Encyclopedia of Global Justice

2011 Edition
| Editors: Deen K. Chatterjee

Universal Declaration of Human Rights

  • Matt Deaton
Reference work entry
DOI: https://doi.org/10.1007/978-1-4020-9160-5_664

A response to the atrocities of the Second World War, the Universal Declaration of Human Rights (UDHR) was an attempt by the United Nations to promote peace, stability, freedom, and aminimally decent life for all human beings. Adopted by the General Assembly in December of 1948, it makes explicit general minimum obligations of states to citizens and citizens to their communities. No nation voted against the UDHR, but six actively abstained – the USSR, the Ukraine, Saudi Arabia, Byelorussia, Poland, Czechoslovakia, Yugoslavia, South Africa – and two were absent – El Salvador and Yemen. Though the declaration lacks the legal force of aratified treaty, it has effectively served as atouchstone for more specific and legally binding treaties and covenants, and has framed international politics since its inception. Thus, its impact on issues of global justice has been sweeping and undeniable.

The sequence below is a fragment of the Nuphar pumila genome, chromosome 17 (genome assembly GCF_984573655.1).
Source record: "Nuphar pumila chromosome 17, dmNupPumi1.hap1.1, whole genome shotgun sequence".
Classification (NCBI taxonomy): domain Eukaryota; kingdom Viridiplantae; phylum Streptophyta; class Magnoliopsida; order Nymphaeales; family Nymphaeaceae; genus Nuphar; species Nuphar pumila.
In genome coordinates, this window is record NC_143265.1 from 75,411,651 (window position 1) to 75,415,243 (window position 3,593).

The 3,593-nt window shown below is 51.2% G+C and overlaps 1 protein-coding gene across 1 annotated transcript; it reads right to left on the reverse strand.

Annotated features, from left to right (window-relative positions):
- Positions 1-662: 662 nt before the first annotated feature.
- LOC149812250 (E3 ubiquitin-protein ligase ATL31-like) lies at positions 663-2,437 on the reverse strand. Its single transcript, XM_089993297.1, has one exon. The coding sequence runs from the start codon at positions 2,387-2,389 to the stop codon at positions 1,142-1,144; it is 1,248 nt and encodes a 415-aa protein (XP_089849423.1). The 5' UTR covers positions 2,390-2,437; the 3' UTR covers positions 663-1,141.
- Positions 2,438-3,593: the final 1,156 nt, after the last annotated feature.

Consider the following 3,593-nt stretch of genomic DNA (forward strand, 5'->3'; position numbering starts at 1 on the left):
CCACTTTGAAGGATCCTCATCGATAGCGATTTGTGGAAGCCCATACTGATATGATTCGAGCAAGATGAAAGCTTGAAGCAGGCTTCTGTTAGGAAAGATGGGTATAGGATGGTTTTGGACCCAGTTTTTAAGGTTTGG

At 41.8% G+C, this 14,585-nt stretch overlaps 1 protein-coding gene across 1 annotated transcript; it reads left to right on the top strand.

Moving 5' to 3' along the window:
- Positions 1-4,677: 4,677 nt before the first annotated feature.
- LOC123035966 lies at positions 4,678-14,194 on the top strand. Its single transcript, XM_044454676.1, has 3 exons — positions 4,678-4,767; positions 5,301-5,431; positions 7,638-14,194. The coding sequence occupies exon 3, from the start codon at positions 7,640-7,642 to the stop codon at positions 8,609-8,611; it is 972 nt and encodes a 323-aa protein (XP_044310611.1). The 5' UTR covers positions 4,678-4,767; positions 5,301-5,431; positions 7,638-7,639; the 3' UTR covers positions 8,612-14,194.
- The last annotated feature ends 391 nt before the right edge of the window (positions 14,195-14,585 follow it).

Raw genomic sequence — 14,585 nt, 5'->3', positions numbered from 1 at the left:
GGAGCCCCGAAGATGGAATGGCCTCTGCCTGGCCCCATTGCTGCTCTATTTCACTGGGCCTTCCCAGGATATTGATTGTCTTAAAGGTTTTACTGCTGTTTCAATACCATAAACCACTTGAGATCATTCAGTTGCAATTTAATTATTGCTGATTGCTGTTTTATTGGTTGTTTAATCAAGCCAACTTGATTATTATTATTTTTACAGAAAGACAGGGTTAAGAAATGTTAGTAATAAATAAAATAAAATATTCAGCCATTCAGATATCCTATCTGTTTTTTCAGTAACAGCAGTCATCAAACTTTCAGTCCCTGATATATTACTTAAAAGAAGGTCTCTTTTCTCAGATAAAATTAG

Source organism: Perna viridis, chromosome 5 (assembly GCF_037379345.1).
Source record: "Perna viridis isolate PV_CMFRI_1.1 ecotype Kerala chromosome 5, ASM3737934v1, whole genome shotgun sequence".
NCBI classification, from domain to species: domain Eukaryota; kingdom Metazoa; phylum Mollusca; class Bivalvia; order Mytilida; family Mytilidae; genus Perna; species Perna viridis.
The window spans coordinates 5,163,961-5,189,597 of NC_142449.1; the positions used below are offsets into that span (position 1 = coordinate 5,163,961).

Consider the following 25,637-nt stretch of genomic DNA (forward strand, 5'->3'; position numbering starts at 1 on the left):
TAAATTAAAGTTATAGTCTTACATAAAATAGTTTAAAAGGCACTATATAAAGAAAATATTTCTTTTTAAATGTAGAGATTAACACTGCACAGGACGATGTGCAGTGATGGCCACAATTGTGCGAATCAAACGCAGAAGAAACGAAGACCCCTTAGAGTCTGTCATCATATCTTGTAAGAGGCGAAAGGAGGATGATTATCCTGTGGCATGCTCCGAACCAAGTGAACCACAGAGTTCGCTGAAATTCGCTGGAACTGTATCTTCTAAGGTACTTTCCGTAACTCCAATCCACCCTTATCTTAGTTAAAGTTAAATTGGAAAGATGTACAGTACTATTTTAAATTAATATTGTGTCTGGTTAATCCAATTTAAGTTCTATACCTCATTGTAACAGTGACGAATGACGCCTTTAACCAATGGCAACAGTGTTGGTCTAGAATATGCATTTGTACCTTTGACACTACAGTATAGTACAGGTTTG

The preamble of the UDHR recognizes that “the inherent dignity and the equal and inalienable...

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The author thanks David Reidy for many helpful suggestions on adraft of this entry, as well as RobertBlitt for avery informative conversation on the UDHR.


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Copyright information

© Springer Science+Business Media B.V. 2011

Authors and Affiliations

  • Matt Deaton
    • 1
  1. 1.Department of PhilosophyUniversity of TennesseeKnoxvilleUSA